She had not been at a golf tournament since being diagnosed with breast cancer 11 months ago.

He had not looked the same ever since.

A shattered world seemed at peace in the fading sunlight Sunday at the Masters, where Mickelson made one last birdie for a 5-under 67 and a three-shot victory over Lee Westwood.

The conclusion was far more emotional than anyone expected.

“To win this tournament, it’s the most amazing feeling,” Mickelson said from Butler Cabin. “This has been a special day. I’ll look back on this day as very memorable, something I’ll always cherish.”

Determined to win one for his family, Mickelson made two remarkable par saves from the trees, then made a gutsy play off the pine straw and over Rae’s Creek on the par-5 13th hole. It was the kind of shot that has brought Mickelson so much criticism for taking too many risks. This time, nothing was going to stop him.

His final birdie only mattered on the scorecard, 16-under 272, the lowest by a Masters champion since Tiger Woods in 2001. Mickelson had this won as he walked up the 18th fairway to a massive ovation. He raised both arms when the putt fell, had a long embrace with caddie Jim “Bones” Mackay then walked toward the scoring hut and into Amy Mickelson’s arms.

Standing behind them was Mary Mickelson, his mother, who was diagnosed with breast cancer in July.
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Cabreras win PNC Father/Son Challenge

By Associated PressDecember 17, 2017, 11:36 pm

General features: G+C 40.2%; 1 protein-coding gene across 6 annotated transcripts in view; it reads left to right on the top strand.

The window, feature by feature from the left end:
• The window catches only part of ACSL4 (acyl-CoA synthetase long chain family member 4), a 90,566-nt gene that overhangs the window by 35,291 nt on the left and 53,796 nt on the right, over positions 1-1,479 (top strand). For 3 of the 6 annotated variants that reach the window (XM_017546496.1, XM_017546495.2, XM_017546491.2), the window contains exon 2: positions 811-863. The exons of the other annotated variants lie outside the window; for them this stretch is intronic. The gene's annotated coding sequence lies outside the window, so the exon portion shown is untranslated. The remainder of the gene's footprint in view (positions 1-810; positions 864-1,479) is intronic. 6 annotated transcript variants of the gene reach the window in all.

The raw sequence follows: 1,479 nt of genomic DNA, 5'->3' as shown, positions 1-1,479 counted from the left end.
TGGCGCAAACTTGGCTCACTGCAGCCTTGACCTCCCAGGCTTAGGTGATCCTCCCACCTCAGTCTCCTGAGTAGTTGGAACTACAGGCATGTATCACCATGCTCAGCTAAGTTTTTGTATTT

ORLANDO, Fla. - Angel Cabrera and Angel Cabrera Jr. closed with a 12-under 60 for a three-shot victory in their debut at the PNC Father/Son Challenge.

The Cabreras opened with a 59 at The Ritz-Carlton Golf Club and were challenged briefly by the defending champions, David Duval and Nick Karavites, in the scramble format Sunday. The Argentines went out in 30, and they had a two-shot lead with Cabrera's son came within an inch of chipping in for eagle on the final hole.

They finished at 25-under 199 for a three-shot victory over Duval and Karavites, and Bernhard Langer and Jason Langer. The Langer team won in 2014.

Mark O'Meara and Shaun O'Meara tied for fourth at 21 under with Jerry Pate and Wesley Pate.

Cabrera wasn't even in the field until two-time U.S. Open champion Curtis Strange and his son, Tom Strange, had to withdraw.

Duval and his stepson went out in 28, but the Cabreras regained control by starting the back nine with back-to-back birdies, and then making birdies on the 13th, 14th and 16th. The final birdie allowed them to tie the tournament scoring record.

''This is certain my best week of the year,'' said Cabrera, the 2009 Masters champion and 2007 U.S. Open champion at Oakmont. ''To play alongside all the legends ... as well as playing alongside my son, has been the greatest week of the year.''

The popular event is for players who have won a major championship or The Players Championship. It is a scramble format both days.

In some cases, the major champions lean on the power of their sons for the distance. O'Meara said Saturday that his ''little man'' hit it 58 yards by him on the 18th. And on Sunday, Stewart Cink said son Reagan told him after outdriving him on the opening four holes, ''In this tournament I may be your son, but right now I'm your Daddy!''

Jack Nicklaus played with his grandson, G.T. They closed with a 64 and tied for 15th in the field of 20 teams.

Rose wins; Aphibarnrat earns Masters bid in Indonesia

By Will GrayDecember 17, 2017, 1:59 pm

Justin Rose continued his recent run of dominance in Indonesia, while Kiradech Aphibarnrat snagged a Masters invite with some 72nd-hole dramatics.

Rose cruised to an eight-shot victory at the Indonesian Masters, carding bookend rounds of 10-under 62 that featured a brief run at a 59 during the final round. The Englishman was the highest-ranked player in the field and he led wire-to-wire, with Thailand's Phachara Khongwatmai finishing second.